Both diabetes and cancer have long preoccupied public-health concerns, strained national budgets, and been associated with complications that may affect quality of life. They also share some of the same risk factors, such as age, smoking, weight gain, and a diet poor in fruits and vegetables. The earliest link between diabetes and cancer was alluded to in the 1930s,1,2 however, convincing epidemiological evidence has emerged only recently proving an association between diabetes and cancer.3

The segment of the population affected by diabetes or breast cancer is large. Type 2 diabetes, which includes 90% of all diabetes diagnoses, affects 7% of the adult population, and 15% of people over 60 years of age.4 Breast cancer will affect 1 in 9 women in their lifetime,4 and 16% to 20% of women with breast cancer have diabetes.5 The percent of breast cancer patients with previously undiagnosed or delayed-diagnosed diabetes may be as large as 30%.5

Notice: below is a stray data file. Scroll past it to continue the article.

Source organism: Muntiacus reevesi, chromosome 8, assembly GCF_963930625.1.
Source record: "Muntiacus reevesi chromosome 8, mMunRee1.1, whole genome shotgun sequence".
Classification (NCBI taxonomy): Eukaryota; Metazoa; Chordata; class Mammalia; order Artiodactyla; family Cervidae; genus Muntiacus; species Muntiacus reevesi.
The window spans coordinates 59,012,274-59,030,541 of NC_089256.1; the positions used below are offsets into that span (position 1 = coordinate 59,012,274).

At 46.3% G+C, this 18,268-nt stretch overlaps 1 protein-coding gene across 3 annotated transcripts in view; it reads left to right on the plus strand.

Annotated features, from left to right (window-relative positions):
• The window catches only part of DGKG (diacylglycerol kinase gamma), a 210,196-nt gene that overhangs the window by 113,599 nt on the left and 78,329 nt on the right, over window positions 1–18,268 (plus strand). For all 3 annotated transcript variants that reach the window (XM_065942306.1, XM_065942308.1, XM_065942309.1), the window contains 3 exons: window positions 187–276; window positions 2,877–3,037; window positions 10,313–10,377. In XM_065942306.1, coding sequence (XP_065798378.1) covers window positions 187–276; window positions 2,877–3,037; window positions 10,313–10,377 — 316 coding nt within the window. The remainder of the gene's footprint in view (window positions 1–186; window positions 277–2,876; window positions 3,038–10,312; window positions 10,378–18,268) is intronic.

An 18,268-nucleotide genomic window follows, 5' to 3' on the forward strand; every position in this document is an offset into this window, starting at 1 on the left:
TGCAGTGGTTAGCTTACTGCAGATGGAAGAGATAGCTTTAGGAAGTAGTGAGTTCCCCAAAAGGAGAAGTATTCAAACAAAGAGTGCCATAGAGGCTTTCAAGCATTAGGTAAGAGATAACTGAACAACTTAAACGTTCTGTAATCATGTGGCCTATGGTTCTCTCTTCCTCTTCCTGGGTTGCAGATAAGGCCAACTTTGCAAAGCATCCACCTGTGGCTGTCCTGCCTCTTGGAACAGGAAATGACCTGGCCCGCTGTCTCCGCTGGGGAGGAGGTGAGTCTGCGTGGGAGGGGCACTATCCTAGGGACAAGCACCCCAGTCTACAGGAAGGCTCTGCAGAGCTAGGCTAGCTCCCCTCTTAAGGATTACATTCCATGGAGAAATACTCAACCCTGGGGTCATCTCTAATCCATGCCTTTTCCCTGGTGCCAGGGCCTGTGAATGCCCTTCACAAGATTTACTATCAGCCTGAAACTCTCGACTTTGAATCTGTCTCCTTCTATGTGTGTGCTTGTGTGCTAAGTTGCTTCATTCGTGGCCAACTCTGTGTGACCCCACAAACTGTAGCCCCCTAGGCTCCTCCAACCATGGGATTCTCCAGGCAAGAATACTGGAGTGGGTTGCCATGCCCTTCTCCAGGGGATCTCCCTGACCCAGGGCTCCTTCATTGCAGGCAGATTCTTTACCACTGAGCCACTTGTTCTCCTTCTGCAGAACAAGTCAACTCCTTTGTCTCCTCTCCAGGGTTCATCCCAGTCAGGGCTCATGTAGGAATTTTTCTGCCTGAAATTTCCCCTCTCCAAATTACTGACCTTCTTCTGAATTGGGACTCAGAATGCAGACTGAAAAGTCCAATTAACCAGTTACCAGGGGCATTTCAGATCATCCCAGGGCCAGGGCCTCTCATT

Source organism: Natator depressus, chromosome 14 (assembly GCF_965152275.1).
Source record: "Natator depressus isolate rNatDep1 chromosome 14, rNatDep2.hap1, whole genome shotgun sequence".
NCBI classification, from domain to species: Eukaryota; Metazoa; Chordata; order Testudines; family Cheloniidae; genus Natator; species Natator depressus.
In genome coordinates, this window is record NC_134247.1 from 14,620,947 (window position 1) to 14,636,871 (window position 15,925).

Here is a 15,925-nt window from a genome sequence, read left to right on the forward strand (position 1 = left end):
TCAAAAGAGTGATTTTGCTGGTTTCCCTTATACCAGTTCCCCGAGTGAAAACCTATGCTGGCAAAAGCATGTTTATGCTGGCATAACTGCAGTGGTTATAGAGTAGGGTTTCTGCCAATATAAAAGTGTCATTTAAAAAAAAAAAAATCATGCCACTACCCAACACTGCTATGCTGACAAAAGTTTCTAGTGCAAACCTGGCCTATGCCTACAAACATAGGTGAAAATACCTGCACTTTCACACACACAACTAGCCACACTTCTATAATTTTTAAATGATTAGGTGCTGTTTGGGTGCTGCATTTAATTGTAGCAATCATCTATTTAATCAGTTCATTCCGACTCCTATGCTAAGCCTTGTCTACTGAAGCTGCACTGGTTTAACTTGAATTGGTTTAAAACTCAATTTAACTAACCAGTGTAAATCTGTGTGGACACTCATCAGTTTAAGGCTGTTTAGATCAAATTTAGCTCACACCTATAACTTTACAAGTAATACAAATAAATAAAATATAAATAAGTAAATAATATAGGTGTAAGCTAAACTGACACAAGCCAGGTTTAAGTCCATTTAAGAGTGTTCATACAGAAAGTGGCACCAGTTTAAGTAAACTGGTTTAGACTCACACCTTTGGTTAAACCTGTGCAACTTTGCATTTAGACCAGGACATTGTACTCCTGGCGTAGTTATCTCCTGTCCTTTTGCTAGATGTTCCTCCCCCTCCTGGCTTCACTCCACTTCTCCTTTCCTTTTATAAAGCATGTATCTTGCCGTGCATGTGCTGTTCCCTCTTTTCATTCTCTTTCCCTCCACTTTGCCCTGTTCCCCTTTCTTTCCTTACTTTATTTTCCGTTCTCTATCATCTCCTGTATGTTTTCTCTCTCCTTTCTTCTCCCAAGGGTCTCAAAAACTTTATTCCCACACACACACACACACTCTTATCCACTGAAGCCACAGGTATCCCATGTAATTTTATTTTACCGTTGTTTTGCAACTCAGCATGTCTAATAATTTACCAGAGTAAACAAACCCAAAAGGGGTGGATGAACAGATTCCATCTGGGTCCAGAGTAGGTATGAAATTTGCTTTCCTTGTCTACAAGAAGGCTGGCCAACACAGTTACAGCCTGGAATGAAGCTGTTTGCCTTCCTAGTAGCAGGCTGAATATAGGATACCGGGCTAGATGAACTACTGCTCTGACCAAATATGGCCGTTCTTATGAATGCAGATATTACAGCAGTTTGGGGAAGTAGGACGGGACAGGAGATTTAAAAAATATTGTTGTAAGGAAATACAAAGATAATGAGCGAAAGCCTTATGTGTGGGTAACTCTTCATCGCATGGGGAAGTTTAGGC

A recent meta-analysis of published studies evaluating the effect of preexisting diabetes on breast cancer outcomes found a 49% increase in the risk of death (all cause mortality) in diabetic women with breast cancer compared to nondiabetic counterparts (pooled hazard ratio [HR], 1.49; 95% CI=1.35, 1.65).6 The analysis also found a positive association between preexisting diabetes and late- or advanced-stage breast cancer disease in women; an increased risk of late-stage disease in women with diabetes (diabetes vs. nondiabetes, OR 1.17; 95% CI=1.08, 1.27) and more often with stage 3 or stage 4 than their nondiabetic counterparts (19% vs. 12% stage 3 or 4).6  

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Several factors may contribute to the increased risk of death in diabetic breast cancer patients. These include delayed cancer diagnosis, suboptimal cancer treatments, direct tumor-promoting effects of hyperinsulinemia, and adverse effects of diabetes-related comorbidities or certain antidiabetic medications.7 Visceral obesity, a shared risk factor for diabetes and breast cancer, may hamper timely breast cancer diagnosis, as early signs of breast cancer may be missed. Metabolic alterations with aberrant signaling pathways associated with diabetes may contribute to the aggressiveness of breast cancer, as well.8